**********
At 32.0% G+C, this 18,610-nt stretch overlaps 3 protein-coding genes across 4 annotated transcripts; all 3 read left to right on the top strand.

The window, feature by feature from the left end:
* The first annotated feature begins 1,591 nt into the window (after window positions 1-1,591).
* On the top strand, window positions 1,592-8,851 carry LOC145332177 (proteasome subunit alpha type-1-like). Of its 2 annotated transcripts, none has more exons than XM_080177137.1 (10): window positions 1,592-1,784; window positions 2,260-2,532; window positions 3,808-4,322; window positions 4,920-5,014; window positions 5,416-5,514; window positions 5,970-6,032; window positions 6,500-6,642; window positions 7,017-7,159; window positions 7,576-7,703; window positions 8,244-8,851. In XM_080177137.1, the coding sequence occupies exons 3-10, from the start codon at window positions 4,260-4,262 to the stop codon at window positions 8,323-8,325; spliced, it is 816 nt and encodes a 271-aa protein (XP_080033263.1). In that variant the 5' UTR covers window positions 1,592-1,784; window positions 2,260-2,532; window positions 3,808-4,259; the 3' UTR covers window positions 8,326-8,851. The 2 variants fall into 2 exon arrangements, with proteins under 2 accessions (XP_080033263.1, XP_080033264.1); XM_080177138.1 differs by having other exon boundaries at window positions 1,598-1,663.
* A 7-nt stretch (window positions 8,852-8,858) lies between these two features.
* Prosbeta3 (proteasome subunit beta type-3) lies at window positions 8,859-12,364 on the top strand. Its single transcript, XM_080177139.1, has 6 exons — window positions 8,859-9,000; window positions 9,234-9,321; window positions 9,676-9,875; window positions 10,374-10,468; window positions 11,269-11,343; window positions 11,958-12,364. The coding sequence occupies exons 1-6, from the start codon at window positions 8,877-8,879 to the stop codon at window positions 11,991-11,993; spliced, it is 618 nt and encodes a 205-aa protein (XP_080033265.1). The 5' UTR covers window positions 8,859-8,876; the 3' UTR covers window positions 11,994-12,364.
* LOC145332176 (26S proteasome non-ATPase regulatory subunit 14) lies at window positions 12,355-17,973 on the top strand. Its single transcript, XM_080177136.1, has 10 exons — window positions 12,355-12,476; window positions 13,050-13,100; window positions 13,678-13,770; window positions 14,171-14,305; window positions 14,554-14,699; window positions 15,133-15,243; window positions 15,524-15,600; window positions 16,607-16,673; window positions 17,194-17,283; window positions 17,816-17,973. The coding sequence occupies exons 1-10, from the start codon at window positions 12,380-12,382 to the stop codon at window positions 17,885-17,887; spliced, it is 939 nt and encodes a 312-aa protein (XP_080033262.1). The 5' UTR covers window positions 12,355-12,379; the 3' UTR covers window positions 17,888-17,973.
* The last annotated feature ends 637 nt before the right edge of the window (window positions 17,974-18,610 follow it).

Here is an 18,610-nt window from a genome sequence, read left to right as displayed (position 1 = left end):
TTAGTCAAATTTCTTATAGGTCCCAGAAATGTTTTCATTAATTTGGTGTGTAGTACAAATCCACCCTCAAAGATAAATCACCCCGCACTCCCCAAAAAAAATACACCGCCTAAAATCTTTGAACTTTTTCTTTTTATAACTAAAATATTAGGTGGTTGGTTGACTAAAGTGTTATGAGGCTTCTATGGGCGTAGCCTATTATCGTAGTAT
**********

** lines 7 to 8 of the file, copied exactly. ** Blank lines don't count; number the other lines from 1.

* LOC145332176 (26S proteasome non-ATPase regulatory subunit 14) lies at window positions 12,355-17,973 on the top strand. Its single transcript, XM_080177136.1, has 10 exons — window positions 12,355-12,476; window positions 13,050-13,100; window positions 13,678-13,770; window positions 14,171-14,305; window positions 14,554-14,699; window positions 15,133-15,243; window positions 15,524-15,600; window positions 16,607-16,673; window positions 17,194-17,283; window positions 17,816-17,973. The coding sequence occupies exons 1-10, from the start codon at window positions 12,380-12,382 to the stop codon at window positions 17,885-17,887; spliced, it is 939 nt and encodes a 312-aa protein (XP_080033262.1). The 5' UTR covers window positions 12,355-12,379; the 3' UTR covers window positions 17,888-17,973.
* The last annotated feature ends 637 nt before the right edge of the window (window positions 17,974-18,610 follow it).